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Wednesday, January 23, 2019  Spokane, Washington  Est. May 19, 1883
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U.S. women’s hockey team routs Russians, prepares for Canada

The United States’ Hannah Brandt, right, scores against Russian athlete Nadezhda Morozova during the third period Tuesday in the preliminary round women’s hockey game at the 2018 Winter Olympics in Gangneung, South Korea. (Matt Slocum / Associated Press)
The United States’ Hannah Brandt, right, scores against Russian athlete Nadezhda Morozova during the third period Tuesday in the preliminary round women’s hockey game at the 2018 Winter Olympics in Gangneung, South Korea. (Matt Slocum / Associated Press)

PYEONGCHANG, South Korea – First, they got bodies to the net. Then, members of the U.S. women’s hockey team got shots through to the net and the rout was on at Kwandong Hockey Centre, triggered by forward Jocelyne Lamoureux-Davidson setting an Olympic record for men or women by scoring goals 6 seconds apart against the brave but overmatched Olympic Athletes from Russia.

“I honestly don’t know if I’ve scored two goals in one shift before,” said Lamoureux-Davidson, who blew past two defenders before faking goaltender Valeria Tarakanova to the ice and slicing a nasty backhander beyond the hapless goalie’s reach.

The U.S. women’s 5-0 preliminary-round victory on Tuesday got the formalities out of the way and ensured that their final round-robin game against Canada on Thursday will have some significance. The winner will get the No. 1 seed in the group and a potentially better matchup in the semifinals after both get byes through the quarterfinals.

Not that the U.S. and Canada, the two dominant forces in the women’s game and winners of all five women’s Olympic hockey tournaments, need extra incentive when they face each other anywhere, at any time. Especially after Canada defeated the U.S. in the past two Olympic hockey finals – including an overtime triumph at Sochi in 2014 – and guaranteed that the Americans’ gold-medal drought would last 20 years.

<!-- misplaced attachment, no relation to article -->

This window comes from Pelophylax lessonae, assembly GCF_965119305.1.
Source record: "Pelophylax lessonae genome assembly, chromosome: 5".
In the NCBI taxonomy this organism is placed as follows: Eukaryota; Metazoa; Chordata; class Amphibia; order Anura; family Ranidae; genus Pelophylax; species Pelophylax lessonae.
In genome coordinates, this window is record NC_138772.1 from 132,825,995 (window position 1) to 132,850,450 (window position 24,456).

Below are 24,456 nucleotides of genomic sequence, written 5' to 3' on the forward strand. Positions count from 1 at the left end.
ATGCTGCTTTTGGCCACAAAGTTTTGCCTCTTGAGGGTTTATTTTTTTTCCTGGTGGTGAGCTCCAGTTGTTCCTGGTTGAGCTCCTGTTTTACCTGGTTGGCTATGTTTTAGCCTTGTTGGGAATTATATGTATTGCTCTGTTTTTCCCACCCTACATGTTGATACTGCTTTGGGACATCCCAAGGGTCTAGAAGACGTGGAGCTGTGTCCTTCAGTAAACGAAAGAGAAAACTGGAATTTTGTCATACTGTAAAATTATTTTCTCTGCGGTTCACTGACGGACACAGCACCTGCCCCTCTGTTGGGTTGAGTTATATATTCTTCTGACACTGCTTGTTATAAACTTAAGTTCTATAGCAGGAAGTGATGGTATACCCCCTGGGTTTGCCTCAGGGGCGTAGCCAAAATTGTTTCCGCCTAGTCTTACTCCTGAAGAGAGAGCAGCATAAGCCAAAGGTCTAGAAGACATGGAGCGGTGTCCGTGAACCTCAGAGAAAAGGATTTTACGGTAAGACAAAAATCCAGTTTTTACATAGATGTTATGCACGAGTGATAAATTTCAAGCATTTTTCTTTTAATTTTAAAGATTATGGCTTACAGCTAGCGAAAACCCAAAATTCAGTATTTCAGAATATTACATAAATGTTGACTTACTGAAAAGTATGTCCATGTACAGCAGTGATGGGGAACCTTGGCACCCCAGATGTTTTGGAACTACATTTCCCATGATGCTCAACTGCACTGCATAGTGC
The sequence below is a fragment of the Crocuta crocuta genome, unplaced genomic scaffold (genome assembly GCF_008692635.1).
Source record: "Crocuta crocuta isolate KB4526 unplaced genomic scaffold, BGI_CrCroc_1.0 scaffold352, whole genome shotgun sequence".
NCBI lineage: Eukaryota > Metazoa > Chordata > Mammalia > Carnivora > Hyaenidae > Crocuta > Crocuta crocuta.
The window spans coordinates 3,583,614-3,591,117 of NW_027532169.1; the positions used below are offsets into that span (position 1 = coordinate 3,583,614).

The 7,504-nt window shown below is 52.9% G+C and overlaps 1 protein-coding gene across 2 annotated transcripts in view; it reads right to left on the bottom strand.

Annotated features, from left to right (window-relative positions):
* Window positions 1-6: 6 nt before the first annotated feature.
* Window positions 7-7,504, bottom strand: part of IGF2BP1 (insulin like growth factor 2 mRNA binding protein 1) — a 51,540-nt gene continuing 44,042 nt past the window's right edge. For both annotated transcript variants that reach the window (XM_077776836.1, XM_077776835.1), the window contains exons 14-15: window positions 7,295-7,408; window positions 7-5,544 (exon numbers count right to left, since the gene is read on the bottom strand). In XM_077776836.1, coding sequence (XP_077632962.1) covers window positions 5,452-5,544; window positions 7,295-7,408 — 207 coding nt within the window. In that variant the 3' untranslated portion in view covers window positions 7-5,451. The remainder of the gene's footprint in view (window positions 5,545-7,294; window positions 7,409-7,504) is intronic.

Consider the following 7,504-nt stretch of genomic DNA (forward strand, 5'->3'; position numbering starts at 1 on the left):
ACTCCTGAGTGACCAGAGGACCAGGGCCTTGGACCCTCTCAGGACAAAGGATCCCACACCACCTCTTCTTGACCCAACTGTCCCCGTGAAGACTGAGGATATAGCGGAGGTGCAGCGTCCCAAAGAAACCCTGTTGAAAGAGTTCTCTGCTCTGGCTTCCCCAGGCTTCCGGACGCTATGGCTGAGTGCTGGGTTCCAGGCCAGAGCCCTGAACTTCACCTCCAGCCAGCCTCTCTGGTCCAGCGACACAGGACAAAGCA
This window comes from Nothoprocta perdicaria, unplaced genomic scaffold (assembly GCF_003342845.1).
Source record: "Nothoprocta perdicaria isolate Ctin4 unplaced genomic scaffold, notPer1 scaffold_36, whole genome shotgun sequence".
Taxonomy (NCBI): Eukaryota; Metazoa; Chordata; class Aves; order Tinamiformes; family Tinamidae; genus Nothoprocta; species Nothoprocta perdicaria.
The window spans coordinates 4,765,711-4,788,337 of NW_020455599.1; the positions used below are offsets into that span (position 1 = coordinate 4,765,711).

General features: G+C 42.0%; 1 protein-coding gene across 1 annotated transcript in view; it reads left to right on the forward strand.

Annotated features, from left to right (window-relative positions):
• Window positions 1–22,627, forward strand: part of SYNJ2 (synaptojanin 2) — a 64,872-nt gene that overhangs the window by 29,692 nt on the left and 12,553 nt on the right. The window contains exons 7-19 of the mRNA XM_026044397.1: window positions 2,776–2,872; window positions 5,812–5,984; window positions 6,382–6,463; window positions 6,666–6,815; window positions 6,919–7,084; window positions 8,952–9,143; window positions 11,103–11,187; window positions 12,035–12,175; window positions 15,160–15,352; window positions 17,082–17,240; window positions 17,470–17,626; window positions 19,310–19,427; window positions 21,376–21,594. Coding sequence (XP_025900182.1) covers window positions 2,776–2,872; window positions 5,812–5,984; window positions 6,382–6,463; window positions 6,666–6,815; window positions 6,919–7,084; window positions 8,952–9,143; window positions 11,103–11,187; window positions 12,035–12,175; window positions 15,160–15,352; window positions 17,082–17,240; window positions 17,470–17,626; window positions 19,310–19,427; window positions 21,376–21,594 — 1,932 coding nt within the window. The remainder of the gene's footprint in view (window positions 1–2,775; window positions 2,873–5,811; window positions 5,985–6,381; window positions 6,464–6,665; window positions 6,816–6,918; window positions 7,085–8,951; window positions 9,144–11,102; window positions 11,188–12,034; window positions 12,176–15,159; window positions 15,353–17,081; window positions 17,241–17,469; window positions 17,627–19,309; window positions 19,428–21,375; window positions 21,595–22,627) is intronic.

“We want to be the home team, we want to be No. 1 seed. I think we would prefer to be the one seed and play the four seed,” said Monique Lamoureux-Morando, Jocelyne’s twin and linemate. “We want to put ourselves in the best position to have success.

“Those are the games you really get up for. You don’t really have to try and motivate yourself. That one, it’s going to come. It’s a huge rivalry. It’s a great test for us.”

The U.S. and Canada have 2-0 records. Both have beaten Finland – the U.S. by a 3-1 count and Canada by 4-1 – and both defeated the Olympic Athletes of Russia by a 5-0 count, Canada doing that in its opener and the U.S. matching that on Tuesday with the support of a 13-save performance by Nicole Hensley.

The 23-year-old Colorado native pleaded ignorance about a USA Today report that she might have had to alter the design of her goalie mask before the game to remove its depiction of the Statue of Liberty on the left side because the International Olympic Committee considered that image to be a political symbol, which it prohibits. Teammate Alex Rigsby has a smaller image of the Statue of Liberty on her mask and reportedly would have had to remove that, too, but the IOC backed off after a review and Hensley was allowed to wear the mask without altering it. Rigsby was her backup on Tuesday.

“We’re all good. I’m really not sure what happened,” Hensley said. “I’m just focused on playing the games.”

The U.S. women took 50 shots on Tarakanova and Nadezhda Morozova, who took over after Gigi Marvin converted the rebound of a shot by Amanda Pelkey to give the U.S. a 4-0 lead at 14:38 of the second period. The U.S. had taken a 1-0 lead at 8:02 of the first period, when defenseman Kacey Bellamy’s shot got through a crowd in front of the net, but couldn’t pad that lead until Lamoureux-Davidson broke an Olympic record set when Carl Goran Oberg scored two goals for Sweden 8 seconds apart at the 1960 Games in Squaw Valley.

“The most important thing was getting shots to the net,” Bellamy said of the team’s second-period breakthrough. “And I know when we get shots to the net one or two are going to go in. And once that happens, I think it settles our team down a little bit and brings us a little more energy, so it helped.”

U.S. coach Robb Stauber liked the intense drive and barrage of shots that he saw from the second period onward.

“Tonight was a good step in a sense that the energy we showed from start to finish. We had great energy in the first period. We did a lot of good things. We just didn’t deliver the puck to the net as often as we could have,” he said. “Once we corrected that, the energy from start to finish was just phenomenal.”

Stauber would like to see that energy again against Canada – and that barrage of shots.

“We know that opponent very well. We’re just going to play extremely, extremely hard and we’re going to try to duplicate some of the things we did tonight, that we did very well,” he said. “Duplicate the mental preparation and the mental focus, and the physical took care of itself once we flipped that switch between the first and second period. We’re just going to repeat that because I liked it.”

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